One of the main elements in the documentary was how the cast and crew dealt with what fans felt was a major departure from what Star Trek stories should have been about. The exploration of space. To boldly go where no man has gone before. Everything before Deep Space Nine, and immediately during and after, boldly went. From the original Star Trek series to Star Trek: The Next Generation to Star Trek: Voyager, their adventures continued to explore space and the alien beings which inhabited it. Deep Space Nine shirked their space exploration responsibility for a space station that was located next to a wormhole that connected the Federation to the Gamma Quadrant. Deep Space Nine stories were more contained, going for more personal stories than what Star Trek has seen in the past.
For many, it simply didn’t work. Fans interviewed in the documentary all ended with a common theme. Star Trek is about space adventures. New worlds, new beings. Not what Deep Space Nine was giving them. But then a strange thing happened. The show began to work.
Critics loved the show, especially Brooks’ rendition of Sisko. Brooks, on the other hand, as well as Behr, fought to let Brooks be Brooks and not what the producers felt Brooks should be. Behr, as well as Brooks, wanted the bald, goateed version of Brooks, the one named Hawk on the popular series Spenser for Hire and his own called A Man Called Hawk.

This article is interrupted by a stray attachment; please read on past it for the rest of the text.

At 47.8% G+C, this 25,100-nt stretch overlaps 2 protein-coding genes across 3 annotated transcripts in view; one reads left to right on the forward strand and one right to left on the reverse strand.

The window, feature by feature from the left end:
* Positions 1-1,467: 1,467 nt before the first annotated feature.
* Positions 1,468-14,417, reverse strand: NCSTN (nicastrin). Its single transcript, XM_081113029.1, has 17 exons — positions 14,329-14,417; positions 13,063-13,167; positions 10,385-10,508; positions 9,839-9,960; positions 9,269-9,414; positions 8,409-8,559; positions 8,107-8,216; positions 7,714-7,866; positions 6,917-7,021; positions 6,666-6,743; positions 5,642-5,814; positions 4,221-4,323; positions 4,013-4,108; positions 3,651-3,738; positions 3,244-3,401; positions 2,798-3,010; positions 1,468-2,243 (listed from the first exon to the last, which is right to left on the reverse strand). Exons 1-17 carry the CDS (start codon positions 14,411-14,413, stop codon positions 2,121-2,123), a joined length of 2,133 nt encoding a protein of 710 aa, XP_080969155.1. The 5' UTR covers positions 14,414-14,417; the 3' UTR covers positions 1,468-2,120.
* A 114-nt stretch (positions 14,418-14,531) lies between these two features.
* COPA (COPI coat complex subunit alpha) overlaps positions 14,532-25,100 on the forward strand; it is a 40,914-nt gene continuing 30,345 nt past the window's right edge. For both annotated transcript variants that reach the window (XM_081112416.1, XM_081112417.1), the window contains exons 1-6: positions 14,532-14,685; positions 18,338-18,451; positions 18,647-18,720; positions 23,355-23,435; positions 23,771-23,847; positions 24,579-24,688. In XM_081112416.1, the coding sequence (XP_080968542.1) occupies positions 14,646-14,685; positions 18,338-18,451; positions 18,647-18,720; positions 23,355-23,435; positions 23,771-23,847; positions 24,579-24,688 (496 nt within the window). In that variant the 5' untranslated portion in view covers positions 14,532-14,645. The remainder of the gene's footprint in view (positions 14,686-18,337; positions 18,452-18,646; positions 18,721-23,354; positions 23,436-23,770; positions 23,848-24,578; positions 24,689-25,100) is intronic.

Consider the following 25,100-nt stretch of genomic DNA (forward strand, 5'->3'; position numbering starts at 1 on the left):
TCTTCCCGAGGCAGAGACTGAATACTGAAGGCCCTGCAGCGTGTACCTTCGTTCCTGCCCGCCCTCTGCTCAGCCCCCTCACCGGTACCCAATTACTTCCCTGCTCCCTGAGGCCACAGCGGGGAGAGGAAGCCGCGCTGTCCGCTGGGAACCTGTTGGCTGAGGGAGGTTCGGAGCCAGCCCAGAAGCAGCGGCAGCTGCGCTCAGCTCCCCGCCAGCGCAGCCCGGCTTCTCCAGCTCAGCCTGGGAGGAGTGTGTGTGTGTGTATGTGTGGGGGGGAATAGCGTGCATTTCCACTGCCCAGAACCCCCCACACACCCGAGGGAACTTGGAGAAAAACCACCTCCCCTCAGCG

To his credit, Behr sat down with the then Paramount TV Chairman Kerry McCluggage to point-blank ask him why it took the network three years to finally let Brooks be Brooks, and to his credit, after much fumbling, McCluggage gave his honest answer. “I do think going in …” McCluggage begins, “particularly given that coming off of Hawk, and we were also in the 24th Century, that we thought it would be a mistake to um,” and this is where McCluggage becomes uneasy, “for the lack of a better term, street.” Brooks and Behr finally won out.
Deep Space Nine ran for seven seasons. The first three seasons were contained within the space station but in the fourth, the series introduced the USS Defiant, which allowed the writers and cast to take their adventures a bit further than the space station. The fourth season also saw the addition of Worf, played by Michael Dorn, who was a popular character on Star Trek: The Next Generation.
Still, with those introductions and the ability to move away from the space station setting, Deep Space Nine clung to what made the series – their interpersonal stories. It is something that sets them apart from the other series, though Star Trek: Picard leans heavily on Picard’s relationships.
For those who have even a remote interest in Deep Space Nine, the documentary is a must. Stories of how the series came to be, the cast and how they viewed the series as it was being made and all these years after it has ended, the writers, producers, technicians, the whole lot make for a fascinating watch. You can watch What We Left Behind on YouTube for free by following this link.